A knock on the dining room door interrupted Ayala. He called for the person to enter and footman opened the door. He announced that Señor Jacob Bernard had arrived. With him was a tall, thin old man dressed in black. Ayala waved in an the old man dressed in black and introduced his tailor. Bernard wasted no time and he ordered me to remove my robe and come stand in the light. I hesitated and Jacob, quickly realizing my problem, sighed and sent the servant to bring the small clothes he had brought with him. I slipped them on then removed the robe.
For the next hour, I was studied, discussed, critiqued, and measured as if I were a doll. Ayala and Bernard flipped through books with sketches of mens’ clothes, samples of fabrics, and careful discussions of my social status, which was complex due to the uncertainty of my relationship with the Villens family. Ayala was certain that I would be favored with wearing the family colors, but Bernard was unwilling to commit his reputation to Ayala’s confidence. He would require assurance from the Villens family. Ayala promised to have a message sent to Bernard in the morning confirming the arrangement. In the meantime, he, Ayala, promised to pay for any clothes that I was unable to wear due to his mistakes. Bernard was satisfied with arrangement.
The tailor gathered his things and lead me into the dressing room. He opened the wardrobe and showed me several complete outfits including hats, shoes, socks, jackets, and gloves. He told me that the clothes were as befits the son of a prosperous merchant. As I was going to be spending the next few days in the hôtel and the city of Puerto Seguro, they should me appropriate. Ayala had described my build, but Bernard would send around an assistant in the morning in case any adjustment was needed. With that, he left, Ayala trailing after him, making suggestions for my new wardrobe.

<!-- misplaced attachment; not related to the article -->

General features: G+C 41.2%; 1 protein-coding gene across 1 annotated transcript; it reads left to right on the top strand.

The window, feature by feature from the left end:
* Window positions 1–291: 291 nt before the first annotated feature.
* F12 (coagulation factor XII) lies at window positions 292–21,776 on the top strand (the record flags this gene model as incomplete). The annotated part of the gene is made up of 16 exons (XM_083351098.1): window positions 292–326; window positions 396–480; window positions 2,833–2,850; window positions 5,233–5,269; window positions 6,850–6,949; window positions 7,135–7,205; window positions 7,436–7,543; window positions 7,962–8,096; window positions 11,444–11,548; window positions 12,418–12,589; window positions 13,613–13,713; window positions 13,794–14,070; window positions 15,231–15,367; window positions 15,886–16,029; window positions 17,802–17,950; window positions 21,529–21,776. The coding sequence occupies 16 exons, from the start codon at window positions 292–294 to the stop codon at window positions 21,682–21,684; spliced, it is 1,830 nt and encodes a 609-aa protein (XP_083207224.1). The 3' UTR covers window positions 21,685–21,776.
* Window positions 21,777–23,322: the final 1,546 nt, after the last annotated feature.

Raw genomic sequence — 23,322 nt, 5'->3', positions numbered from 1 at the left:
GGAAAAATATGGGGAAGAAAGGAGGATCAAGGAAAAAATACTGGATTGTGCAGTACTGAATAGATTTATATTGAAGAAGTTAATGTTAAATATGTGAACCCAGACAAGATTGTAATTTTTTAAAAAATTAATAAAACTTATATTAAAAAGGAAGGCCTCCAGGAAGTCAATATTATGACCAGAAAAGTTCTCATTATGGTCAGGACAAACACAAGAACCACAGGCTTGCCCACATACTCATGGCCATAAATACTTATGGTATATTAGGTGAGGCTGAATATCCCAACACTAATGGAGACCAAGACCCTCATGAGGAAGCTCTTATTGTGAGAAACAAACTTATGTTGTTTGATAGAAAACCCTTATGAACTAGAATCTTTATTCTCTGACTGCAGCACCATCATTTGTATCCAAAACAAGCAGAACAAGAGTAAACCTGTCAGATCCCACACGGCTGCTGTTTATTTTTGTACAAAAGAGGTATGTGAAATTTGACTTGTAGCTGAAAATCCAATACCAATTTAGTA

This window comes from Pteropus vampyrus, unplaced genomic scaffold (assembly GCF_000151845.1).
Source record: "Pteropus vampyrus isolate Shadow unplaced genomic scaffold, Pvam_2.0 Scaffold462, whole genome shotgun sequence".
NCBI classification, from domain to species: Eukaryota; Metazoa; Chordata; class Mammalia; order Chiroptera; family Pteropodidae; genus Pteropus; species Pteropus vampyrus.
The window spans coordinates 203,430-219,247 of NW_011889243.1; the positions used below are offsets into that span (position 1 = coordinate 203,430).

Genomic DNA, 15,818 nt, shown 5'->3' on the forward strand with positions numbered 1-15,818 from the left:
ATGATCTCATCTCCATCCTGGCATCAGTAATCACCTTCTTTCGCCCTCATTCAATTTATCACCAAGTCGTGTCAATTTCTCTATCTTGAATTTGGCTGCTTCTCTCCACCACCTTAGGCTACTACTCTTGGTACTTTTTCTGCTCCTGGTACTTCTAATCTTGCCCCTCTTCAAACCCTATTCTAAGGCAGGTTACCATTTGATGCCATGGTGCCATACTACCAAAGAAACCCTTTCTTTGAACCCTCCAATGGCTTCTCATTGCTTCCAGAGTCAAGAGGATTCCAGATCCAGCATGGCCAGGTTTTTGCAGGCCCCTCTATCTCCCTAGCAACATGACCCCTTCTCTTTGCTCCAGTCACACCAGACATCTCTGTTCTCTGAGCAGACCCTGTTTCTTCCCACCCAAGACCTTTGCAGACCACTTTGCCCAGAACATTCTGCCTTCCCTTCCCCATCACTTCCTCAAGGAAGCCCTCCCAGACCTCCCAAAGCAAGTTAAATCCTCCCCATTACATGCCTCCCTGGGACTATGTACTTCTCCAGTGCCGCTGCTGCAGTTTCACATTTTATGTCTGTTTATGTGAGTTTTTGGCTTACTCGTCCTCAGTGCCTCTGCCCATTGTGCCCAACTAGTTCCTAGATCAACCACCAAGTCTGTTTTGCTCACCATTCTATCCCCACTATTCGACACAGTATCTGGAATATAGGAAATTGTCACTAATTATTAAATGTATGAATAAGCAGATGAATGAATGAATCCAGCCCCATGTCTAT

Alone in the suite for the first time, I wandered from room to room amazed that all this space was mine. I opened the doorway to the hall and the tall footman who had shown Bernard into the room was standing outside the door. He asked if I needed anything and I shook my head and returned inside. It took me a while, but I eventually realized he was there for my protection. That explained the footman posted at Maria’s door.
I went to the bedroom to lie down while I waited to hear from Maria. There was a finely made wooden box on a small, round table that sat between two tiny, upholstered chairs. I opened the box and saw the two most beautiful pistols I had ever seen. The handles were walnut with silver inlay. The barrels where engraved with a hunting scene. A brass plate in the grip concealed the cleaning tools. Ayala’s card lay on to of the pistols. On the back was written, “Until you have your own.” The note was signed "A."